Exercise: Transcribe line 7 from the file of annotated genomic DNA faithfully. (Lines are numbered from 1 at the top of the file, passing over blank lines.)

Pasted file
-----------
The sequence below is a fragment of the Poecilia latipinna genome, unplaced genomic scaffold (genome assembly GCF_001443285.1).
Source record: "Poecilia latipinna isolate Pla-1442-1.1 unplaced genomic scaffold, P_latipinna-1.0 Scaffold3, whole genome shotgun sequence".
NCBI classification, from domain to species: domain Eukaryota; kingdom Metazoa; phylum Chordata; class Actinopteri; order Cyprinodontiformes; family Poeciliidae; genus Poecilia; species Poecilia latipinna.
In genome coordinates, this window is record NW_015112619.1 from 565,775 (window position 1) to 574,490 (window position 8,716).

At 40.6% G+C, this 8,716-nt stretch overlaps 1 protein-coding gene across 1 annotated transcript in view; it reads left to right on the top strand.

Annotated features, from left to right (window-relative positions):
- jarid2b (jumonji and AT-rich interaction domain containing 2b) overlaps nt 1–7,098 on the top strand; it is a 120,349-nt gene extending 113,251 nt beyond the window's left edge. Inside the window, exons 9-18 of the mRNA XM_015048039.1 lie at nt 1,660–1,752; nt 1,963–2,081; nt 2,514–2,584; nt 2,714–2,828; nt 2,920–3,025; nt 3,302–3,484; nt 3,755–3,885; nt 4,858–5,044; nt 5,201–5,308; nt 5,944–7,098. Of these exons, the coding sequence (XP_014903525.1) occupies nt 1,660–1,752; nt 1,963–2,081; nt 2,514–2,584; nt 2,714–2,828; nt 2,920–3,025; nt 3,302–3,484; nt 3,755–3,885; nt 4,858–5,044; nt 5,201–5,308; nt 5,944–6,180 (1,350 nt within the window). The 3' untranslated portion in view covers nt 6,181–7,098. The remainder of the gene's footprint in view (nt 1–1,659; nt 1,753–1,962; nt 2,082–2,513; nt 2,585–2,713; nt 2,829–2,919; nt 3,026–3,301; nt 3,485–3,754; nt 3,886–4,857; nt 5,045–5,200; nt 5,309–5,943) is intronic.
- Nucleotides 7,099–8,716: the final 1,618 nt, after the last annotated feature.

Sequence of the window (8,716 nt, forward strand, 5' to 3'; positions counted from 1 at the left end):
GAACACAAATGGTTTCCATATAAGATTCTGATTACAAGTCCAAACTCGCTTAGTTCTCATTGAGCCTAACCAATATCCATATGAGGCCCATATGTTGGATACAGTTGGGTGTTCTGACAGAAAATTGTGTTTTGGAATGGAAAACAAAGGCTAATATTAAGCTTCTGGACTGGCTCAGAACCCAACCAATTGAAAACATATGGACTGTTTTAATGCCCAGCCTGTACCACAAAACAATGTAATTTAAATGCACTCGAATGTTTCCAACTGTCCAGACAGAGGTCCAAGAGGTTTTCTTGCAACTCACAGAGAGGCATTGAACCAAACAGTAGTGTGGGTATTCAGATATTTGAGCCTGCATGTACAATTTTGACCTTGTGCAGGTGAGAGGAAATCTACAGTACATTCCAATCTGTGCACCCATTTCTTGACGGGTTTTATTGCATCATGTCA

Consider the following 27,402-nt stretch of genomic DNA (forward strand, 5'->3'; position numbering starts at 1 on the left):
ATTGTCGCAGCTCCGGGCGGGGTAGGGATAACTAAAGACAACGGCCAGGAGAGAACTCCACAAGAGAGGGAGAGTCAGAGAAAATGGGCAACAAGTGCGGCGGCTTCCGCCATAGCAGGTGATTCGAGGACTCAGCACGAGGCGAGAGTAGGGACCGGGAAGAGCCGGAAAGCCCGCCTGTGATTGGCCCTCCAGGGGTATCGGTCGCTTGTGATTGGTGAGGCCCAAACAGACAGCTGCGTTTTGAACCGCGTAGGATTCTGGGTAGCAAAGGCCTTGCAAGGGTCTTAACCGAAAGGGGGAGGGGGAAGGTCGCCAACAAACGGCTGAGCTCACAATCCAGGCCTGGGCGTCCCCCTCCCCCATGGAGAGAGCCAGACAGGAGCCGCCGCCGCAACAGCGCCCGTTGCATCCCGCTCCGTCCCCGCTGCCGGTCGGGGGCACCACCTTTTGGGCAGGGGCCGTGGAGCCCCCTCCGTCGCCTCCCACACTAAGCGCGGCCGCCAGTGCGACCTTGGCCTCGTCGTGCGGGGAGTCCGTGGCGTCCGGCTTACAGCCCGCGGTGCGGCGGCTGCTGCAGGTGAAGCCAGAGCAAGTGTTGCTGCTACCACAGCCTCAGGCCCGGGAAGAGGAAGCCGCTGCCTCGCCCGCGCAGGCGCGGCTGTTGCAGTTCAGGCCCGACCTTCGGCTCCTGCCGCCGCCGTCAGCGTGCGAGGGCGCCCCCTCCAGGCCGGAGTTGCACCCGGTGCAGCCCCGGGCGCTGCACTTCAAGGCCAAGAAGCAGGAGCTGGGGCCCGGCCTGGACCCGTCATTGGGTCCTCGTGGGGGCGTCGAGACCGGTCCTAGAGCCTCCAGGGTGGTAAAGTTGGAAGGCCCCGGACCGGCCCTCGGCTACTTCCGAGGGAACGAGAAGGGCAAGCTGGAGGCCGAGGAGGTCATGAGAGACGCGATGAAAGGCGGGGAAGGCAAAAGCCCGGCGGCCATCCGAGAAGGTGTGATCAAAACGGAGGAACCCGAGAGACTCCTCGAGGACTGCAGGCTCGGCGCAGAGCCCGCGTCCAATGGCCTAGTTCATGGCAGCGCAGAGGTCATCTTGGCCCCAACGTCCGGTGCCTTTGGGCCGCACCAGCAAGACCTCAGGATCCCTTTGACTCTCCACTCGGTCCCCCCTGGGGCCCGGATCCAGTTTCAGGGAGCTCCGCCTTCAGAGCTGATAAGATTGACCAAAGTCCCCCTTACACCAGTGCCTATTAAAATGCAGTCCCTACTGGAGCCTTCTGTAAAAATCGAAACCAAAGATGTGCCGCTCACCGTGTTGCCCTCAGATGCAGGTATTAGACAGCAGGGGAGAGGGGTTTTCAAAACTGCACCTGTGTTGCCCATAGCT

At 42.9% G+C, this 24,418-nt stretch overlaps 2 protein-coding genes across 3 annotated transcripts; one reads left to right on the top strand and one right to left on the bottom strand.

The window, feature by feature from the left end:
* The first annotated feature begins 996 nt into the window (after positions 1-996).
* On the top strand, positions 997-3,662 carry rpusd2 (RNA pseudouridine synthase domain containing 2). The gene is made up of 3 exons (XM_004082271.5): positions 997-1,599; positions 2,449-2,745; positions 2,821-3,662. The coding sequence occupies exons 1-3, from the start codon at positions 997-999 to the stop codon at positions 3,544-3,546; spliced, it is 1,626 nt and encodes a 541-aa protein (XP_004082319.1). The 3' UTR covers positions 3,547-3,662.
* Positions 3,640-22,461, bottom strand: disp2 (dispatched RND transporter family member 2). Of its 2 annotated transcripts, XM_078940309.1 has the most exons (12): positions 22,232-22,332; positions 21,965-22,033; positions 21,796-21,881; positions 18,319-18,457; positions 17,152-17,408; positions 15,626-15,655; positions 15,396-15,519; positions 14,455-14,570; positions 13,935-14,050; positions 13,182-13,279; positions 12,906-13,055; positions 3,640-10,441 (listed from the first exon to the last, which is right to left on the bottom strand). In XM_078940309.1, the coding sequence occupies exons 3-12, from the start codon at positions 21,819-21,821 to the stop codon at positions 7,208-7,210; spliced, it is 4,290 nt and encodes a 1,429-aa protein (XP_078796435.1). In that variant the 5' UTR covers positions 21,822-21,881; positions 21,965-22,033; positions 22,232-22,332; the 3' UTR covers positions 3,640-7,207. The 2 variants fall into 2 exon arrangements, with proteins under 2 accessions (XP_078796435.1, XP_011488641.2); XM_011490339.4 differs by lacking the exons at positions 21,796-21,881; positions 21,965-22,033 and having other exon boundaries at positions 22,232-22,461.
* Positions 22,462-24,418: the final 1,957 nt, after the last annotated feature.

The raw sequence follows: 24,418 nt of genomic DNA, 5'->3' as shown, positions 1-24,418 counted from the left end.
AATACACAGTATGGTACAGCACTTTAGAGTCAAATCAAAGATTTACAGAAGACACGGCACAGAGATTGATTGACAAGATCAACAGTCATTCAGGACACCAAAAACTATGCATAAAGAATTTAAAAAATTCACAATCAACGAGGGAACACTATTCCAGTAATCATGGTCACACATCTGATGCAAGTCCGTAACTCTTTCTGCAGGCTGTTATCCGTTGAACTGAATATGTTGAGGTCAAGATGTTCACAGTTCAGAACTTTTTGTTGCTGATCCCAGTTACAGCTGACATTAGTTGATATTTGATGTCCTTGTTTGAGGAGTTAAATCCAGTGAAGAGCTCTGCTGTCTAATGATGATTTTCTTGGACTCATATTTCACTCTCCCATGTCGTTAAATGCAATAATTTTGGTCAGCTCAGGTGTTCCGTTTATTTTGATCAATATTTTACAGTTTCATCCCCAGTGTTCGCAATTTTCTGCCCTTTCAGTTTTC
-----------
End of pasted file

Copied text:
- jarid2b (jumonji and AT-rich interaction domain containing 2b) overlaps nt 1–7,098 on the top strand; it is a 120,349-nt gene extending 113,251 nt beyond the window's left edge. Inside the window, exons 9-18 of the mRNA XM_015048039.1 lie at nt 1,660–1,752; nt 1,963–2,081; nt 2,514–2,584; nt 2,714–2,828; nt 2,920–3,025; nt 3,302–3,484; nt 3,755–3,885; nt 4,858–5,044; nt 5,201–5,308; nt 5,944–7,098. Of these exons, the coding sequence (XP_014903525.1) occupies nt 1,660–1,752; nt 1,963–2,081; nt 2,514–2,584; nt 2,714–2,828; nt 2,920–3,025; nt 3,302–3,484; nt 3,755–3,885; nt 4,858–5,044; nt 5,201–5,308; nt 5,944–6,180 (1,350 nt within the window). The 3' untranslated portion in view covers nt 6,181–7,098. The remainder of the gene's footprint in view (nt 1–1,659; nt 1,753–1,962; nt 2,082–2,513; nt 2,585–2,713; nt 2,829–2,919; nt 3,026–3,301; nt 3,485–3,754; nt 3,886–4,857; nt 5,045–5,200; nt 5,309–5,943) is intronic.